By: Jacques Gallant Staff Reporter – Toronto Star, Published on Fri Jan 22 2016
A Scarborough woman who claims she lost custody of her only child because of erroneous hair test results from the Hospital for Sick Children’s Motherisk laboratory is suing the hospital and the lab’s former director and manager in what could become a massive class-action lawsuit.
Among other requests, a statement of claim filed in Superior Court this week by lawyers for Yvonne Marchand, 33, seeks a court order certifying the lawsuit as a class action and a declaration that the defendants were negligent in operating and supervising the Motherisk lab.
“For years, I would just cry and tell anybody who would listen that I was a good mom and that I love my little girl so much, but people just think you’re crazy,” Marchand told the Star, reflecting on her life before recent revelations about the lab tests. “Now at least the truth comes out. I wasn’t just making things up.”
Marchand underwent hair testing by Motherisk when the father of her 2-year-old daughter made false allegations of alcohol abuse during a custody dispute and the Catholic Children’s Aid Society of Toronto decided to investigate, she alleges in her statement of claim.
She claims the test produced a “false-positive result,” meaning it showed she was abusing alcohol even though she wasn’t. The statement says Marchand then went for an independent test from an accredited lab, which concluded she was negative for alcohol abuse.
But the judge at her court proceeding, about four years ago, refused to admit the independent test because the author of the test wasn’t present, Marchand claims. The lab’s manager was in court, but Marchand, who represented herself, didn’t know how to qualify the manager as an expert in order to testify, according to the statement of claim.
She claims the judge then relied on the Motherisk test result to strip her of custody of her daughter, whom she said she now sees only six hours a week.
None of the allegations in Marchand’s statement of claim has been proven in court.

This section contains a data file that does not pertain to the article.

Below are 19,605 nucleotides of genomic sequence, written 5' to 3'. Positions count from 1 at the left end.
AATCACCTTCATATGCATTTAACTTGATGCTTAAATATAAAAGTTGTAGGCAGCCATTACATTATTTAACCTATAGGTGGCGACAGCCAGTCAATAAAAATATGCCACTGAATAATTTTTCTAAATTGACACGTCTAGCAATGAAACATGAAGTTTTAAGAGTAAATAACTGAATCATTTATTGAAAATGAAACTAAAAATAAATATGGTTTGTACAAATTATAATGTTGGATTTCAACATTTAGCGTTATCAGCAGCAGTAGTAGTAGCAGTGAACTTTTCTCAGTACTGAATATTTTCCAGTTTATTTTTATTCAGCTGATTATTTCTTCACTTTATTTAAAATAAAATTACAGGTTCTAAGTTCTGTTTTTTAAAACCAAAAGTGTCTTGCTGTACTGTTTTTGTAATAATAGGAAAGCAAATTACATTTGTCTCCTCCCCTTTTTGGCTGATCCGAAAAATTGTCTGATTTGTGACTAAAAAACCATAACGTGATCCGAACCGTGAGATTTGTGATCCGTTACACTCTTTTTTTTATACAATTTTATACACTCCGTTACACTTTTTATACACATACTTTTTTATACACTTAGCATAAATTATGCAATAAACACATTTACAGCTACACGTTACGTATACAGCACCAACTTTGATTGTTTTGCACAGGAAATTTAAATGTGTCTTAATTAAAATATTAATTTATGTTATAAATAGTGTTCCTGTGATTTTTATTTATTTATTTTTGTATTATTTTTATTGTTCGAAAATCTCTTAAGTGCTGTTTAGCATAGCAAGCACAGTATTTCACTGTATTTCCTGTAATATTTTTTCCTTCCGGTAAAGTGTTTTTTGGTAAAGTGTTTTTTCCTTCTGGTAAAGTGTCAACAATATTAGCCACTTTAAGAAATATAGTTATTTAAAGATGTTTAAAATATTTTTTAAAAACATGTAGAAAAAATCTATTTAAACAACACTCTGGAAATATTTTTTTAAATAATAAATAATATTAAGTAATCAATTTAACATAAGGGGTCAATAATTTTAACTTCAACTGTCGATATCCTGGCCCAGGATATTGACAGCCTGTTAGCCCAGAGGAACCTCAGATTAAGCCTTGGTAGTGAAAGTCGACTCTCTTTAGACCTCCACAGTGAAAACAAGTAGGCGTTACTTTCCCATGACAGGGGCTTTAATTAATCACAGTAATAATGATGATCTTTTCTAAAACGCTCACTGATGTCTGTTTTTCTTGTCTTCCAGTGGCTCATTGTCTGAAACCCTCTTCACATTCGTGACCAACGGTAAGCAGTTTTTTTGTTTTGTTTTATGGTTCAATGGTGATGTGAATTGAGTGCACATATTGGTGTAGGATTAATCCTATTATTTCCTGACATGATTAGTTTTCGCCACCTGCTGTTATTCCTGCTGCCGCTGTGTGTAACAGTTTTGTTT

“I thought with the negative test she would be coming home,” Marchand told the Star, becoming emotional over the phone. “I was just sobbing in court. There’s nothing I could say. He’s the judge.”
Marchand said she was “very, very happy” to see the damning independent review of the Motherisk hair test results released by retired judge Susan Lang last December, which found the lab’s tests “inadequate and unreliable.” It confirmed, Marchand said, what she had believed all along.
The lawsuit comes as a commission begins to review potentially thousands of Ontario child-protection cases that relied on Motherisk hair testing over the past 25 years.
“Although it is difficult for us to comment on any specific situation, we recognize that in some cases, families may have been impacted by the practices of the lab,” Sick Kids CEODr. Michael Apkon told the Star in a statement Thursday.
“We apologize deeply that this may be so and acknowledge responsibility for the hospital’s role. We appreciate that in some cases, we may need to participate in compensating impacted families.”
A hospital spokeswoman said Joey Gareri, who worked as the lab manager at Motherisk and often testified at child protection proceedings, would not be commenting. The lab’s founder and long-time director, Dr. Gideon Koren, retired last year and could not be reached for comment.
Among the allegations in the lawsuit, which could become a $450-million class-action, is that, prior to 2010, Motherisk relied on a testing methodology that was not considered the “gold standard.” That methodology was the focus of a Star investigation that led to the independent review and the commission that is now reviewing old cases.
The statement of claim also alleges the lab lacked standard operating procedures, lacked oversight, failed to routinely wash hair samples before testing, and practised poor record-keeping.
“The disruption and removal of children from parents is unfathomable,” said one of Marchand’s lawyers, Rob Gain, “and has a dramatic effect that no amount of money will be able to make these families whole again.”